6. You’ll pick up some extra components at \infty. If A = \left( \begin{smallmatrix} 0 & 1 \\ 0 & 0 \end{smallmatrix} \right), B = \left( \begin{smallmatrix} 1 & 0 \\ 0 & 0 \end{smallmatrix} \right) and t=0, then AB=t^2 \mathrm{Id} but BA \neq t^2 \mathrm{Id}. I imagine that understanding those extra component will be important, but I’m not sure how.

    Also, this is the sort of thing I probably should know, but I don’t: How do you convert between Castelnuevo-Mumford regularity and the sort of explicit bounds I’m asking about?

  7. Sorry for the contentless message, but in case David was expecting a reply:

    This is the sort of thing I superficially understood for a brief time but have forgotten, and I don’t have easy access to Eisenbud’s book on the Geometry of Syzygies, which is what I would use to stir my memories (possibly in the Platonic sense).

  8. Here’s a suggestion as to why it might need exponential time. For fixed n let our commutative ring R be the product of n! copies of a field k. A matrix over R is then given by specifying the n! matrices over k. So, take A to be the matrix over R corresponding to the n! permutation matrices over the field k. Now any attempt to use Gaussian elimination, say, requires you to visit each of the n! branches (see comments 1 and 2), since each branch fails for one of the permutation matrices.

  9. Michael Soltys wrote his thesis at Toronto under the direction of Steve Cook on this topic. I published a paper with Michael in
    2004, showing exponential lower bounds for a certain proof system.

    “Matrix identities and the pigeonhole principle” (joint work with Michael Soltys). Archive for Mathematical Logic, Volume 43 (2004), pp. 351-357.

    There was some more recent work by people in the Prague proof complexity school, but I don’t have the reference at hand at the moment. I can see if I can find it if anybody is interested.

  10. A vaguely related proof-length challenge that perhaps people will have thoughts about. The inspiration for this is the problem of proving nontrivial lower bounds on tensor rank, a problem in comp sci. Given an m-index tensor, we define the tensor rank n to be the smallest number such that it can be written as a sum of n products of m 1-index tensors. For example, for a 3-index tensor, A_{ijk}, we would like to write A_{ijk}=\sum_{\alpha=1}^n x^\alpha_i y^\alpha_j z^\alpha_k. For a 2-index tensor (a matrix), this agrees with the usual definition of matrix rank.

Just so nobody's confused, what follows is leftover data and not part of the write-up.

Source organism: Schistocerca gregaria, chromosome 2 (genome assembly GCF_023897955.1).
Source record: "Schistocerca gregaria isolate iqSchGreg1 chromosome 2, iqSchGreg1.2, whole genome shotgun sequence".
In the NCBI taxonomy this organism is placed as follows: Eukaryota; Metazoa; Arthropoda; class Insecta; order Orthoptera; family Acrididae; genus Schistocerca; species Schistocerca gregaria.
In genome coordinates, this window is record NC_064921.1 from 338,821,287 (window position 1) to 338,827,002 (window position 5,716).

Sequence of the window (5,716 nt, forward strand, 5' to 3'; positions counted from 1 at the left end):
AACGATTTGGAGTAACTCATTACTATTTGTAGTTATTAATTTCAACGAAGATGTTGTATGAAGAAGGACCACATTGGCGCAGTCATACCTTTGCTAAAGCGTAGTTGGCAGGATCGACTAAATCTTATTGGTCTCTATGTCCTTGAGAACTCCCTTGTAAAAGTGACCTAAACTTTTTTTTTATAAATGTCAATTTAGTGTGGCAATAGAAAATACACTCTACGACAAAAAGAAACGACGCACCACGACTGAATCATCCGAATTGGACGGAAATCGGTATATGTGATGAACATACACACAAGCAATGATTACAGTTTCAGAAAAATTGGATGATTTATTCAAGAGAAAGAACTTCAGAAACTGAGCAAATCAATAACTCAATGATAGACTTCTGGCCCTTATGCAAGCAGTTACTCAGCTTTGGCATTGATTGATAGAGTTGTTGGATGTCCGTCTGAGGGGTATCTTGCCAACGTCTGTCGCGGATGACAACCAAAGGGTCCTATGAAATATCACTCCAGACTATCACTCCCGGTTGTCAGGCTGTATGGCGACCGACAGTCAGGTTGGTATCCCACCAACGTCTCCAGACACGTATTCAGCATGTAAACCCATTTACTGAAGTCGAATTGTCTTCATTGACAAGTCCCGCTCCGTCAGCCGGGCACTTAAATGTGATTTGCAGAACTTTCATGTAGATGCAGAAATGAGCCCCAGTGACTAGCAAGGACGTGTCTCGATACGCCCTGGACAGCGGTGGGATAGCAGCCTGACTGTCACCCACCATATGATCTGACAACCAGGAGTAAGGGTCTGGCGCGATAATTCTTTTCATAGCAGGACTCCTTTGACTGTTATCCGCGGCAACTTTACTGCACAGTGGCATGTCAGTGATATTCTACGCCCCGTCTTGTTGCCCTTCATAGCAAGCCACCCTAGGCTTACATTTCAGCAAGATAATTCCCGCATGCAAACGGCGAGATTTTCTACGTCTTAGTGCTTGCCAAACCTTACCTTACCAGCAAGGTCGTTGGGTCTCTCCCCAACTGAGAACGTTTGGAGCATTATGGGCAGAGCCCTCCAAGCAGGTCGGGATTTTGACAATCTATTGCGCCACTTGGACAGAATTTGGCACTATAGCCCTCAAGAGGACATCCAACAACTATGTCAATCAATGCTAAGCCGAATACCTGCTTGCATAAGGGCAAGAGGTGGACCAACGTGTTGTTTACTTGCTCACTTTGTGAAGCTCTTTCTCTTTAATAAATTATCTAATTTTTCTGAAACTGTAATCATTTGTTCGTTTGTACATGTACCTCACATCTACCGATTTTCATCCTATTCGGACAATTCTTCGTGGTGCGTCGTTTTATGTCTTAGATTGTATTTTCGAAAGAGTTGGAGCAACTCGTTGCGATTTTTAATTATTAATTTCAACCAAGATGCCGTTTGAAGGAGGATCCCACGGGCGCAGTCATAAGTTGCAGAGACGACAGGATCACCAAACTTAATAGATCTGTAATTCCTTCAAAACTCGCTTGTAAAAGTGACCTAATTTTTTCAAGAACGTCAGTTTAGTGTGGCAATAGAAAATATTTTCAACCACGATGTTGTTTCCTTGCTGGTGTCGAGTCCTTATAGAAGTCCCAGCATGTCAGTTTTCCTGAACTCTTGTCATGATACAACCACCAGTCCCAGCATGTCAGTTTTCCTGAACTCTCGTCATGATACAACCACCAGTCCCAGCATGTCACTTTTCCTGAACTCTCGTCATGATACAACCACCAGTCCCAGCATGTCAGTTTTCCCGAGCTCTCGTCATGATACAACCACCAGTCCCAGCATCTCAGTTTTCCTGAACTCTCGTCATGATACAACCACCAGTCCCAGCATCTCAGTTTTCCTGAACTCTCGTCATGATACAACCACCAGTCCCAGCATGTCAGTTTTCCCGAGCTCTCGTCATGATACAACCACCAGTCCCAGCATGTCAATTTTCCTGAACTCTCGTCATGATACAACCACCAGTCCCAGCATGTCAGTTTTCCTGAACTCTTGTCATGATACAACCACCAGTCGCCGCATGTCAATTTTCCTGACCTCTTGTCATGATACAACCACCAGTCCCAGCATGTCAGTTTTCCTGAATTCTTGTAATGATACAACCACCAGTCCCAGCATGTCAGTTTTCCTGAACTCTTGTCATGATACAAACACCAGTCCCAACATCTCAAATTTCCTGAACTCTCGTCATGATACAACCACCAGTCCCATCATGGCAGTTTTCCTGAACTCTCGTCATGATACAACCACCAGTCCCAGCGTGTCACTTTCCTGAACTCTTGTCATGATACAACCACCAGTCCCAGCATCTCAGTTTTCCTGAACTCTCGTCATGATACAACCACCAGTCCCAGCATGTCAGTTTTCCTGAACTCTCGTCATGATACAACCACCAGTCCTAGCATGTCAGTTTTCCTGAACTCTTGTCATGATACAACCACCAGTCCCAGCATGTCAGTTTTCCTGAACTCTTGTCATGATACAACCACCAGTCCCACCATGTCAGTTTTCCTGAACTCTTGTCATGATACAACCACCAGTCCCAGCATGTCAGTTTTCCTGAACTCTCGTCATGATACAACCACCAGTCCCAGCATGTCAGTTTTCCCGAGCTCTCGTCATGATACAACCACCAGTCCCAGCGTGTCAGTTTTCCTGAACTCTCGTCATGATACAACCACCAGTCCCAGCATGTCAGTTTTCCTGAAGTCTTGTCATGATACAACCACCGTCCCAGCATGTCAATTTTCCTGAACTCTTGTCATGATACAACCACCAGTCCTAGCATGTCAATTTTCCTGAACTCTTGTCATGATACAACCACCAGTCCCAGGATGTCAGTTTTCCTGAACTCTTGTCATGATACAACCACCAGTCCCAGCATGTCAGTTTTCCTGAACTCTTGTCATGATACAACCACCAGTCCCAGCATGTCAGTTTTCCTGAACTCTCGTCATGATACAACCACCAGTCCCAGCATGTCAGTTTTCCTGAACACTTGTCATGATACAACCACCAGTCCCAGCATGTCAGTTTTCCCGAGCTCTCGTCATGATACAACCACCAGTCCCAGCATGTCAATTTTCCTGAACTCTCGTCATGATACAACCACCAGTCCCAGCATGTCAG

The claim that a given 3-index tensor does not have a certain rank is a claim that the above equations have no solution. I thought about seeing how well methods of Grobner bases could be applied to this problem, but decided to start with the simpler case of matrices. So, we know that an D-by-D identity matrix has rank D, so the following D^2 different equations (D^2 different choices of i,j below) have no solution for n<D.

    \sum_{\alpha=1}^n x^_i^\alpha y_j^\alpha-\delta_{ij}=0

    So, I thought to use a package for finding Grobner bases to see whether it could be used to verify this fact. For D=4,N=3, in a couple seconds a computer verifies that the Grobner basis for the ideal generated by the l.h.s of the above equations is just {1}, verifying that the equations have no solution. For D=7,N=3, the job took so long that I killed it.

    So, the proof length challenge is: given those D^2 equations, for N<D is there a quick purely algebraic proof of a contradiction?

  11. Alasdair, does your result give a lower bound on the size of the P_{ij}^{rs} in David’s Nullstellensatz identity? It’s not immediately clear to me that small P_{ij}^{rs} would directly yield a bounded-depth Frege proof.